The Road To Ensenada is a beautiful song. It’s melancholy yet hopeful, and I play it to remind myself of a short time when all that mattered was being in Mexico to study rocks. No deadlines, no accountability, no place to be at any particular time, few people and no stress. The only thing that would have made the experience truly exemplary is the absence of my field assistant, but he, too, had his role in my safety and peace of mind. There are days when I wish D and I could pack up the truck and drive down to the tip of Baja California to do absolutely nothing but stare at the sea before heading into our camp in the mountains. Only this time, the rock hammer, field notebook and sample bags will be left behind.
Where will I leave these things behind and how long will/can I be gone? While Loki contemplates death in the murder and crime capital of the United States where people are killed in front of broken crime cameras which we probably aren’t done paying for, I wonder about the nature of home and where mine is. Science fiction geeks, we both turn to the sage advice of Babylon 5, he to the Narn named G’Kar, me to Captain John Sheridan. In Season Five’s Objects At Rest, Sheridan says to his unborn son, David, “At times, you may end up far away from home. You may not be sure of where you belong anymore. But home is always there. Because home is not a place. It’s wherever your passion takes you.”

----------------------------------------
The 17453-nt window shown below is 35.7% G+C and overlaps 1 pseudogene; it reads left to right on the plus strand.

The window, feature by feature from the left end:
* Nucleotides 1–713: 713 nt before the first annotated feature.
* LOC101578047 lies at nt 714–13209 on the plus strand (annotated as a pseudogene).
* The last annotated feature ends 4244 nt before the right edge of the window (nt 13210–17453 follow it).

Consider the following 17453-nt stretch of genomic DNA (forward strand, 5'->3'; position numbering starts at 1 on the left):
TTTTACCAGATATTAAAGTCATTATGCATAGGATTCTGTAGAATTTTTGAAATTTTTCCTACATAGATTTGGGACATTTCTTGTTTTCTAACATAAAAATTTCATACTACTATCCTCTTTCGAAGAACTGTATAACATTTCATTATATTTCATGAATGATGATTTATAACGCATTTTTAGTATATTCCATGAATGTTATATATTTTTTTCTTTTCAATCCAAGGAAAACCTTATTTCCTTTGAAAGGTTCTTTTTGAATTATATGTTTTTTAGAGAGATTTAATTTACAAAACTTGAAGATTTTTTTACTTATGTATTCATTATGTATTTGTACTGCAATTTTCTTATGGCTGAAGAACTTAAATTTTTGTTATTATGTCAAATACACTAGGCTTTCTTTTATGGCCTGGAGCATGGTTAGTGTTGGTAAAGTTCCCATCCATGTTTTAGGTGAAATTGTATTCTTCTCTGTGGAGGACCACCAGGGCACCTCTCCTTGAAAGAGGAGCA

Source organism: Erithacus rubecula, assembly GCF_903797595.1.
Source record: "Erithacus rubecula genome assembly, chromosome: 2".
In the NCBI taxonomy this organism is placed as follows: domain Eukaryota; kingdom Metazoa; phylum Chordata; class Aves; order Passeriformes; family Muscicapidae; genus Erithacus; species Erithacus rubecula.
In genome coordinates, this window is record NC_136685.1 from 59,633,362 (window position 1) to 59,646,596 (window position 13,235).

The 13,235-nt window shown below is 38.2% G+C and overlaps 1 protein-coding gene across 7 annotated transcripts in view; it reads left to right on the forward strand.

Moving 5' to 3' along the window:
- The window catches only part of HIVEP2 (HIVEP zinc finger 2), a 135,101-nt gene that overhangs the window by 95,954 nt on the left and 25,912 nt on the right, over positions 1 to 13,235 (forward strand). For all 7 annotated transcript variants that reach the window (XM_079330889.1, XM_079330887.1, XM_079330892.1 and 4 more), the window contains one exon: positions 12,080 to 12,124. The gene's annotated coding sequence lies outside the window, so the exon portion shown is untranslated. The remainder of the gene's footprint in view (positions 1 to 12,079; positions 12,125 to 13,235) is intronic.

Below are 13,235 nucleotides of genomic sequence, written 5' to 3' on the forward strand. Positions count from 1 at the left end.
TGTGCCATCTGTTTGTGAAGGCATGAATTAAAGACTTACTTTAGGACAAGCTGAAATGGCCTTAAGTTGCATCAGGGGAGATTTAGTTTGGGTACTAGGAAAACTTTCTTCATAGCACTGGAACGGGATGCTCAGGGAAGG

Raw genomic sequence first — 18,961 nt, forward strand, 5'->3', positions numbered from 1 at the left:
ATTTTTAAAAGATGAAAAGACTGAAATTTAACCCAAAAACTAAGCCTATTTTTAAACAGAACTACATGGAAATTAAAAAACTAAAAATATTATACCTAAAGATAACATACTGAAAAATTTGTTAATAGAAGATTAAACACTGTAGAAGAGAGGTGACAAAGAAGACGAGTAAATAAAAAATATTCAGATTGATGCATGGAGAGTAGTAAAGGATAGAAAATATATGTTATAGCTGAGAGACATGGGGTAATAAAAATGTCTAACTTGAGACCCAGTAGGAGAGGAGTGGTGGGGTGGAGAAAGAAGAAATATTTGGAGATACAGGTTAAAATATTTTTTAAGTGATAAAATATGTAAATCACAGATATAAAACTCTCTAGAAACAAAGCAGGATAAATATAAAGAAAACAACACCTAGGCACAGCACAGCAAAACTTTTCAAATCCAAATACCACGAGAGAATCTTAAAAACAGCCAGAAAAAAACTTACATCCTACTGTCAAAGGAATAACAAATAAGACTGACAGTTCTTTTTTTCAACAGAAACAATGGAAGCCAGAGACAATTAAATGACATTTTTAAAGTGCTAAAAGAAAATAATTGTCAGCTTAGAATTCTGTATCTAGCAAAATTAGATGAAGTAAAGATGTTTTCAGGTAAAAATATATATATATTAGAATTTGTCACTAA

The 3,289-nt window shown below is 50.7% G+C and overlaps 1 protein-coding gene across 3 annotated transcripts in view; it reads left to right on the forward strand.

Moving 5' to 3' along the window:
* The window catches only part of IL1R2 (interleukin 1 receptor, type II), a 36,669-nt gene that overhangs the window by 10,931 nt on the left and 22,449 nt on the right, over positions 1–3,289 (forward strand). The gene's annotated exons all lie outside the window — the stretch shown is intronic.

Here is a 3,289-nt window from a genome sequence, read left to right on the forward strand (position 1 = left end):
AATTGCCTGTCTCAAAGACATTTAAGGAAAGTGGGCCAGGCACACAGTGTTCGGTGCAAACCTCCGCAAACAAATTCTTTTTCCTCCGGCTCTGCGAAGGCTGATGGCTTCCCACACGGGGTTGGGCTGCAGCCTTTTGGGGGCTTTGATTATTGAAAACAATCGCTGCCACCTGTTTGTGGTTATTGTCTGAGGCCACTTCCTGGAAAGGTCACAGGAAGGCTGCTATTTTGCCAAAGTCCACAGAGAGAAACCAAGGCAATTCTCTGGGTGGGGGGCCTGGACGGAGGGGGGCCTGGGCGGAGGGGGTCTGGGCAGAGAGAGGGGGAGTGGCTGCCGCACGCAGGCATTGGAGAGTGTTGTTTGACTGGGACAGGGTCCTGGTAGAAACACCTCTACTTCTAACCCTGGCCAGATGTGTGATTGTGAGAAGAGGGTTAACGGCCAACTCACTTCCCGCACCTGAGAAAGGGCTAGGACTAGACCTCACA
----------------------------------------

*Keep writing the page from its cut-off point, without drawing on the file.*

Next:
I guess what Sheridan is trying to say is stop worrying because where I am now is home based on a passionate choice and that home to come will be decided similarly. But, in a world where many cannot afford to live according to their passions, I have plenty. Which one will it be? My husband is my #1 priority and we stick together no matter what, but what about everyone and everything else? Mother and father? Friends? Geoscience? A cosmopolitan city? Which one trumps all? Which one will make D both and me feel the most at home with each other and ourselves?
It’s like asking what is truth and what is god. We don’t have an answer and likely never will. Yet, we ask, move on a bit and ask again.